Homology & word-"baiting"

Ken Kinman kinman at HOTMAIL.COM
Fri May 16 03:02:50 CDT 2003

Curtis and Julian,
      Okay, I'll take the "bait" on this one.  From the context of his post,
I would say it's quite clear that John's "oversight" does NOT represent a
fundamental misunderstanding.  Substitute the word "reversals" for
"plesiomorphies", and perhaps everyone will be happy.  But once again
quibbling about semantics diverts us from the bigger picture.
     In any case, while we are being nitpicky about the term homoplasy,
should we really consider all parallelisms to be homoplasies?  They are
generally homologous (more so than analogous), even if they aren't
homologous in the strictest sense as applied to synapomorphies.  If
parallelisms are homoplasies, they are of a very "soft" sort in comparison
to "hard" homoplasies like the convergent wings of insects and birds (with a
continuum of homoplastic levels in between).
     THEREFORE, in a very real and unfortunate way, the word "homoplasy" has
been just one more way to further indoctrinate generations of students with
the notion that ALL paraphyletic groups are bad:     "All homoplasy is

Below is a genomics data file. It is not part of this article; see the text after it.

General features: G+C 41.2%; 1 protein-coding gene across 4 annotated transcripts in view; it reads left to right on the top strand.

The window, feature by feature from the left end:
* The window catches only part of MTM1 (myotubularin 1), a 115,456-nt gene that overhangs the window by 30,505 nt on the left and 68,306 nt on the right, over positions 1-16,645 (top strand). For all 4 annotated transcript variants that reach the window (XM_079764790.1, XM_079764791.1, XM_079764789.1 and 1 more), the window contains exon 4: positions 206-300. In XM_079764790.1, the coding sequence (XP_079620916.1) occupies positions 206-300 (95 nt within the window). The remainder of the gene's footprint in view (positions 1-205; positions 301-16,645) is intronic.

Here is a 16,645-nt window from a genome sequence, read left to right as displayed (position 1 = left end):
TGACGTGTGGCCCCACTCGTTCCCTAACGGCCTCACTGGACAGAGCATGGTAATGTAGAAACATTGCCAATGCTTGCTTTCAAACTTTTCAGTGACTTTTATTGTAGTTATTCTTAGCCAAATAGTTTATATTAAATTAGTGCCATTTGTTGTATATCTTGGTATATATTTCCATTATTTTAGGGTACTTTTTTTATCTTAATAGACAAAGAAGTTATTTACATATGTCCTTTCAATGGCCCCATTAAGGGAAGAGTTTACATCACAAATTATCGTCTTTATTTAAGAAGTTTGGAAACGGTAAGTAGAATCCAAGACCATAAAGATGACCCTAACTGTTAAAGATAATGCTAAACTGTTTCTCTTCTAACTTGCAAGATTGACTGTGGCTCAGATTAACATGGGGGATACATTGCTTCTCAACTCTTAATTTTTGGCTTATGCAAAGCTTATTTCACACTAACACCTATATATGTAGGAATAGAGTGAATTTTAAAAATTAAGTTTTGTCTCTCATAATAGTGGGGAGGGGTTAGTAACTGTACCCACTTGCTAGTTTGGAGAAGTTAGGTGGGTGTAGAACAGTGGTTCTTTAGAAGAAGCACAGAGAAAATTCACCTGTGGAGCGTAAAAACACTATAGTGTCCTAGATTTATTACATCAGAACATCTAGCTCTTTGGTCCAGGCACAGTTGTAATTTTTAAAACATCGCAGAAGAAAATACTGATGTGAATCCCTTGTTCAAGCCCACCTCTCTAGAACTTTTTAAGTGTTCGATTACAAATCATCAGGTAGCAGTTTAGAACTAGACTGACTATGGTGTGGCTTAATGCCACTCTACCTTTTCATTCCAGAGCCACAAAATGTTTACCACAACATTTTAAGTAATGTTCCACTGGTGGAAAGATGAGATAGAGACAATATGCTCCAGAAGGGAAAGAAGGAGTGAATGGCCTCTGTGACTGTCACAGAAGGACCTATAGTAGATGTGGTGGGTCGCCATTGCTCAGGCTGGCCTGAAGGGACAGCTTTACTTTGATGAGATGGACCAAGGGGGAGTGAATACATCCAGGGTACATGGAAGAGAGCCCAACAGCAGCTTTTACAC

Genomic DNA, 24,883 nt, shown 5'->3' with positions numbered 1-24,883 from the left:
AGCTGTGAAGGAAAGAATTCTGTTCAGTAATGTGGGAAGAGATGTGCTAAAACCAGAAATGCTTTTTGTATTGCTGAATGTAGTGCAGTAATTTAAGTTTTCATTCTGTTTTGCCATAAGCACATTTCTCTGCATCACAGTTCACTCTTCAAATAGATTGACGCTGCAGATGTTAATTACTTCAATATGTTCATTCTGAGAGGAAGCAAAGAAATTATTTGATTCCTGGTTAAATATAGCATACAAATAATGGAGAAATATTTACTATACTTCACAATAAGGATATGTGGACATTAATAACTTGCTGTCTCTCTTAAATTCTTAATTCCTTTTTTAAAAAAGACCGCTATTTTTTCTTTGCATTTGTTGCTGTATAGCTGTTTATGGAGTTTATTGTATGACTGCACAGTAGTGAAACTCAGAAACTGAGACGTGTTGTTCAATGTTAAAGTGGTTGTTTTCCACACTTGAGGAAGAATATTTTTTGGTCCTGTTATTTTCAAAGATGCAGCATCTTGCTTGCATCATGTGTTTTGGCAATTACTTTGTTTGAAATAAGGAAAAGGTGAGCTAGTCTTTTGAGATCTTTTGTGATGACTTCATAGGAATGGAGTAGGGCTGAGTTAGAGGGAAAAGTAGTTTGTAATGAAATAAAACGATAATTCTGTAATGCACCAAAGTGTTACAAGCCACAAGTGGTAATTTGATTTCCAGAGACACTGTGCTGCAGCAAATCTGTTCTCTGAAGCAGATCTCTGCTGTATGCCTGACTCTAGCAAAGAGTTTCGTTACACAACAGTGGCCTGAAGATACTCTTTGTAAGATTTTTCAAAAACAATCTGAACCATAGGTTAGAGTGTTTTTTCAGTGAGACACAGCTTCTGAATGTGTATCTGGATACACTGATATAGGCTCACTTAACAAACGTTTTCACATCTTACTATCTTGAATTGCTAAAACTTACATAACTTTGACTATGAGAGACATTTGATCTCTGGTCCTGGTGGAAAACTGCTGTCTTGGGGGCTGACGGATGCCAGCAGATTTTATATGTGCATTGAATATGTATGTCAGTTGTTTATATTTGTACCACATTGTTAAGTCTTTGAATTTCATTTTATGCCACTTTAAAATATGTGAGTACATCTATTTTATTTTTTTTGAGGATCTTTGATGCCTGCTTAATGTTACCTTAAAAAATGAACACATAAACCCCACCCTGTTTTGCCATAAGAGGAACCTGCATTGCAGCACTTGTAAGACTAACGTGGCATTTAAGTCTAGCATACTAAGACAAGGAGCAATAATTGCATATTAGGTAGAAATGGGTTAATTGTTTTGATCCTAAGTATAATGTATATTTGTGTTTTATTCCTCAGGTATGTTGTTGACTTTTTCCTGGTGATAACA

equally bad, and all paraphyly is equally bad.  Paraphyly is so bad, it is
lumped with polyphyly and totally forbidden."  Blah, blah, blah, blah, blah.
     Sorry, but 35 years of indoctrination does not make these notions any
less simplistic, even though decades of repetition may have given them a
thin veneer of respectability (and an even more disproportionate edge in
funding opportunities).
     Anyway, I would rather be accused of word "baiting" than of word
"assassination".  And what strict cladists have done to the word "paraphyly"
is really even worse than "word assassination"----it's "concept
assassination".   Sorry to remind you again, but some homoplasies are
useful, some plesiomorphies are useful, and even some paraphyletic groups
ARE useful.  And furthermore, they are REALITIES that word play and
sophistry cannot diminish in the long term.  Time to give up this
puritanical crusade of strict cladism before it does even more damage.
Pleading or even baiting doesn't seem to phase most strict cladists, so once
again it spills over into ranting by those able to do so.  I'm sure various
strict cladists are looking forward to the end of May (actually I'll be
leaving Taxacom around the 26th).
         ----- Ken Kinman
>From: Curtis Clark <jcclark at CSUPOMONA.EDU>
>Reply-To: Curtis Clark <jcclark at CSUPOMONA.EDU>
>Subject: Re: Australopithecus and orangutans
>Date: Thu, 15 May 2003 11:54:09 -0700
>At 11:08 AM 5/15/2003 -0400, John Grehan wrote:
>>Even though by definition the rejected group of proposed
>>apomorphies are now designated as homoplasies and may be considered
>>parallelisms, convergences, plesiomorphies etc.,
>Please look up the definitions of homoplasy and plesiomorphy. Your misuse
>of these terms may be an oversight, but it might represent a fundamental
>misunderstanding of phylogenetic systematics.

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